Update: Employers’ Regulation of Employees’ Social Media Use

Chris Hanslik

March 1, 2011

Our November 17, 2010 blog entry titled “NLRB’s After Us and We’re Not Even Unionized” indicated:

In a recent, somewhat frightening development, the NLRB has recently filed a complaint alleging that American Medical Response of Connecticut, Inc. (AMR) violated Section 7 of the act by terminating an employee for posting negative comments about her supervisor on her Facebook page. AMR has a social media policy that prohibits employees from disparaging the company and its supervisors in social media posts, even when posting while off-duty and using a personal computer. Apparently, the policy did not include a disclaimer that the policy would not be construed or applied in a manner that interferes with employees’ rights under the NLRA. The Board’s complaint is also noteworthy because of the fact that it appears to allege that merely having an anti-disparagement social networking policy violates Section 7 even if the employer does not actually apply the policy and impose discipline.

As an update to this, the NLRB and the employer, AMR have settled the matter prior to it being heard by an administrative law judge. Therefore, we will not know which direction the ALJ would have ruled.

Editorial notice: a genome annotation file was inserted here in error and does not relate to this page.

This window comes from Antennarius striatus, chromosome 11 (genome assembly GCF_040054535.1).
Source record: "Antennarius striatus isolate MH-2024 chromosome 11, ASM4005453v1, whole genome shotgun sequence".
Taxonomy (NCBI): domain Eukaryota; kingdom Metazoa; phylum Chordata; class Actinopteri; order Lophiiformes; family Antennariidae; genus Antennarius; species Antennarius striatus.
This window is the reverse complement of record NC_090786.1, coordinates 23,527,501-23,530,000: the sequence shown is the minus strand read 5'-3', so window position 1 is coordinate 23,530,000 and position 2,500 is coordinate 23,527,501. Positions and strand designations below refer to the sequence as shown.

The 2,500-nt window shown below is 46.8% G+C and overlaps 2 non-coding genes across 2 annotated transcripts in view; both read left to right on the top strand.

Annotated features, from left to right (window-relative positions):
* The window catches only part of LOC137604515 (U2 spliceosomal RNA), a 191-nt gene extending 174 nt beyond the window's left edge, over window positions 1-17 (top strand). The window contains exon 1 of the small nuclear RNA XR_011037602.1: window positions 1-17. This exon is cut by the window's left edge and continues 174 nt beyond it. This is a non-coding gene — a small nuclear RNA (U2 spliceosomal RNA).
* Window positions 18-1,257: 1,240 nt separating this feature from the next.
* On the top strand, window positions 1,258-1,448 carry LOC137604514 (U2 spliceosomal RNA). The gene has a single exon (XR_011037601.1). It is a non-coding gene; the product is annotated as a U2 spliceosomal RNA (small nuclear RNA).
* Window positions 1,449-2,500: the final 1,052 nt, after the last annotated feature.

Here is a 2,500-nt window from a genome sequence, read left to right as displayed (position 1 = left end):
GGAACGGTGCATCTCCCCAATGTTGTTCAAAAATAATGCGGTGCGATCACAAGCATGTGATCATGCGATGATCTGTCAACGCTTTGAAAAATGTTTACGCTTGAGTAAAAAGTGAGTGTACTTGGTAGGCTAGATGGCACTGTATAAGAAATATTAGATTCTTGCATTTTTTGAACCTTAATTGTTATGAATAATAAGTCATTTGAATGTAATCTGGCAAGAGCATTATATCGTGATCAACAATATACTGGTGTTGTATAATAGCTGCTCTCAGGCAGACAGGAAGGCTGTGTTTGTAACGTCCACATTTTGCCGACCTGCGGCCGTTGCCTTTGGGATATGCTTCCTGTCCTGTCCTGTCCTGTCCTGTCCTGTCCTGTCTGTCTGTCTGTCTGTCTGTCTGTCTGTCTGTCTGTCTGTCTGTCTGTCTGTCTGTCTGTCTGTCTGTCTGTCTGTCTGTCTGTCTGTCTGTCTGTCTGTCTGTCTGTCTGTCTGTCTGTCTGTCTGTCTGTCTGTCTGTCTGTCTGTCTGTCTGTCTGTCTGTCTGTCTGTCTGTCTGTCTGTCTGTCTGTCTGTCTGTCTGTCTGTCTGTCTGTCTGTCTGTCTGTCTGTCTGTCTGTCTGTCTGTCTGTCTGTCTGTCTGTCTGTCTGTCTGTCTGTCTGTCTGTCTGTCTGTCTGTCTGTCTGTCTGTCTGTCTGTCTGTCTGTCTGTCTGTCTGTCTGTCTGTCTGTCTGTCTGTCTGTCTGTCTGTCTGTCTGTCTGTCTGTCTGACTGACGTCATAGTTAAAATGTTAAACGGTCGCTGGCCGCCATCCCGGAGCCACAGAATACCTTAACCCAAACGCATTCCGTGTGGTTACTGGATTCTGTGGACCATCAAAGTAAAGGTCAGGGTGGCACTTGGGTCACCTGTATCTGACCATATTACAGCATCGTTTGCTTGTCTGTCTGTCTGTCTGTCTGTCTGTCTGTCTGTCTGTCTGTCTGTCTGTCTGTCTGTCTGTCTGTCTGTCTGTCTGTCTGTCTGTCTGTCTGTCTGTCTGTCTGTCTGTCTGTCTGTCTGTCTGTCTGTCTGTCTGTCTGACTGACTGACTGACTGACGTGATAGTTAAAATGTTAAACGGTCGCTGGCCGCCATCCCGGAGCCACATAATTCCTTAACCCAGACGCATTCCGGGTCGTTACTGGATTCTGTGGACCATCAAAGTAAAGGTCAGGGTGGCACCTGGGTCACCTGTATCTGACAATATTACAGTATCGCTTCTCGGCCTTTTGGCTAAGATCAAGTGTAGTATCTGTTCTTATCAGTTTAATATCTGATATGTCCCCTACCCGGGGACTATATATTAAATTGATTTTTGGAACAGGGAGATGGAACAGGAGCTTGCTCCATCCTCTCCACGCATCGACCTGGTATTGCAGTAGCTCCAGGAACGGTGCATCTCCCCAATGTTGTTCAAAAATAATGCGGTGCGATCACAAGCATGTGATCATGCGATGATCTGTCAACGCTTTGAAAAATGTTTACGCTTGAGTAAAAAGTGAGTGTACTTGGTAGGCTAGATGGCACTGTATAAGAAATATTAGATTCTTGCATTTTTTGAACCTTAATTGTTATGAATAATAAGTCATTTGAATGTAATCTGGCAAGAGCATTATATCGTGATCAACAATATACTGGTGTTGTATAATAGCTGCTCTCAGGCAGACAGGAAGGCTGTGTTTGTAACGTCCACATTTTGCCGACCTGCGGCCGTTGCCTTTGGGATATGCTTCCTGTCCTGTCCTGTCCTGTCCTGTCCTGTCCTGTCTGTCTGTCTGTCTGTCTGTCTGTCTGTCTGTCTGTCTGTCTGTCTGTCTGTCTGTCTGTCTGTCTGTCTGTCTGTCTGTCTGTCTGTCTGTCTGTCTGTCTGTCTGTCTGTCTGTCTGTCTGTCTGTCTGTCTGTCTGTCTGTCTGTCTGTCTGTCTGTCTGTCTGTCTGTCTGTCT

In another recent case, the Eleventh Circuit Court of Appeals has upheld an employer’s right to regulate the type of material that an employee posts on her Myspace page. In Marshall v. City of Savannah, the female firefighter employee posted some questionable photos of herself on the internet. Her employer, being informed of this by a co-worker, was able to view the photos because her status on the site was not “private,” allowing anyone to see them. The employer decided to issue the employee an oral reprimand, the lowest form of punishment available, based on the photos’ bringing “discredit to the City and Savannah Fire Department.” During the counseling session, the employee became very abusive and hostile and was, accordingly, terminated. She sued her employer claiming sex and race discrimination. While the Court sided with the employer, it did so only because the female employee was unable to show that men were treated more favorably than she was.

While this case is less about an employer’s right to regulate an employee’s social media content and more about the individual’s inability to prove any discrimination, it is a helpful ruling for employers. However, we can be certain that the NLRB, which will not be bound by the 11th Circuit’ ruling, will continue to push the boundaries of the National Labor Relations Act, especially Section 7 of the Act which protects employees’ concerted protected activities. Given the fact that the Board now enjoys a Democratic majority along with an Administration that is pro-labor, employers, both unionized and non-union, would be wise to pay careful attention to which way the wind is blowing.